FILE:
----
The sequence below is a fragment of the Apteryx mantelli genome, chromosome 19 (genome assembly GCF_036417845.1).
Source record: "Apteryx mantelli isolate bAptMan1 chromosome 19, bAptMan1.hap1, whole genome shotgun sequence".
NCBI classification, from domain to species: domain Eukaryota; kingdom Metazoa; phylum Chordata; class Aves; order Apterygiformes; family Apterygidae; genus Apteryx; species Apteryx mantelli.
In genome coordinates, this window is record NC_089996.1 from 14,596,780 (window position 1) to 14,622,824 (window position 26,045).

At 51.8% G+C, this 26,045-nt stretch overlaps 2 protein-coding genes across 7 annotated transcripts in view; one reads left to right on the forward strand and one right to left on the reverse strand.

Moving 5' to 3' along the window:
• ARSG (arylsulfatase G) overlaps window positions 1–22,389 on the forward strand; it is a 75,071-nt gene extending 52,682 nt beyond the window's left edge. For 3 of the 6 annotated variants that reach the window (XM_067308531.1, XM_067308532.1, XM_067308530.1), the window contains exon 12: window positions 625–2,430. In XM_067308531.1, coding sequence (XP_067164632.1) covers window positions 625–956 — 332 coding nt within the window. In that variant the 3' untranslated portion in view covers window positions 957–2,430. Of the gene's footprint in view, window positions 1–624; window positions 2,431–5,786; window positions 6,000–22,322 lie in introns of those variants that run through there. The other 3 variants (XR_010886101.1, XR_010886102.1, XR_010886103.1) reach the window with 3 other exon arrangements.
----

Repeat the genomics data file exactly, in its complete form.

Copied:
The sequence below is a fragment of the Apteryx mantelli genome, chromosome 19 (genome assembly GCF_036417845.1).
Source record: "Apteryx mantelli isolate bAptMan1 chromosome 19, bAptMan1.hap1, whole genome shotgun sequence".
NCBI classification, from domain to species: domain Eukaryota; kingdom Metazoa; phylum Chordata; class Aves; order Apterygiformes; family Apterygidae; genus Apteryx; species Apteryx mantelli.
In genome coordinates, this window is record NC_089996.1 from 14,596,780 (window position 1) to 14,622,824 (window position 26,045).

At 51.8% G+C, this 26,045-nt stretch overlaps 2 protein-coding genes across 7 annotated transcripts in view; one reads left to right on the forward strand and one right to left on the reverse strand.

Moving 5' to 3' along the window:
• ARSG (arylsulfatase G) overlaps window positions 1–22,389 on the forward strand; it is a 75,071-nt gene extending 52,682 nt beyond the window's left edge. For 3 of the 6 annotated variants that reach the window (XM_067308531.1, XM_067308532.1, XM_067308530.1), the window contains exon 12: window positions 625–2,430. In XM_067308531.1, coding sequence (XP_067164632.1) covers window positions 625–956 — 332 coding nt within the window. In that variant the 3' untranslated portion in view covers window positions 957–2,430. Of the gene's footprint in view, window positions 1–624; window positions 2,431–5,786; window positions 6,000–22,322 lie in introns of those variants that run through there. The other 3 variants (XR_010886101.1, XR_010886102.1, XR_010886103.1) reach the window with 3 other exon arrangements.